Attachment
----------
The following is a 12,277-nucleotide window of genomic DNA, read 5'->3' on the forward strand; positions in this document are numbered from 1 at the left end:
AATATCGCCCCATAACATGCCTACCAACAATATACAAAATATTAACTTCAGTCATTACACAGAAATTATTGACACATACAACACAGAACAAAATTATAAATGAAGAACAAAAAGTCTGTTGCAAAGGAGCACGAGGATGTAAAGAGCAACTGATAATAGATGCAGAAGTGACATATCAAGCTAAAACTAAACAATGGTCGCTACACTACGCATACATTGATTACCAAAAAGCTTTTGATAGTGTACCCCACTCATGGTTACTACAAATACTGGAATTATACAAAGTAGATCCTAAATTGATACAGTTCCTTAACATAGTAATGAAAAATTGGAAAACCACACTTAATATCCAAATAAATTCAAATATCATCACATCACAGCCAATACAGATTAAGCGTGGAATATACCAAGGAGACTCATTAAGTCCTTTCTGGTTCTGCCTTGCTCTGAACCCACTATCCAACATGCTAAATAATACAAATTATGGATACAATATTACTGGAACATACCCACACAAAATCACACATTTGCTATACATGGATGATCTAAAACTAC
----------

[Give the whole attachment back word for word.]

The following is a 12,277-nucleotide window of genomic DNA, read 5'->3' on the forward strand; positions in this document are numbered from 1 at the left end:
AATATCGCCCCATAACATGCCTACCAACAATATACAAAATATTAACTTCAGTCATTACACAGAAATTATTGACACATACAACACAGAACAAAATTATAAATGAAGAACAAAAAGTCTGTTGCAAAGGAGCACGAGGATGTAAAGAGCAACTGATAATAGATGCAGAAGTGACATATCAAGCTAAAACTAAACAATGGTCGCTACACTACGCATACATTGATTACCAAAAAGCTTTTGATAGTGTACCCCACTCATGGTTACTACAAATACTGGAATTATACAAAGTAGATCCTAAATTGATACAGTTCCTTAACATAGTAATGAAAAATTGGAAAACCACACTTAATATCCAAATAAATTCAAATATCATCACATCACAGCCAATACAGATTAAGCGTGGAATATACCAAGGAGACTCATTAAGTCCTTTCTGGTTCTGCCTTGCTCTGAACCCACTATCCAACATGCTAAATAATACAAATTATGGATACAATATTACTGGAACATACCCACACAAAATCACACATTTGCTATACATGGATGATCTAAAACTAC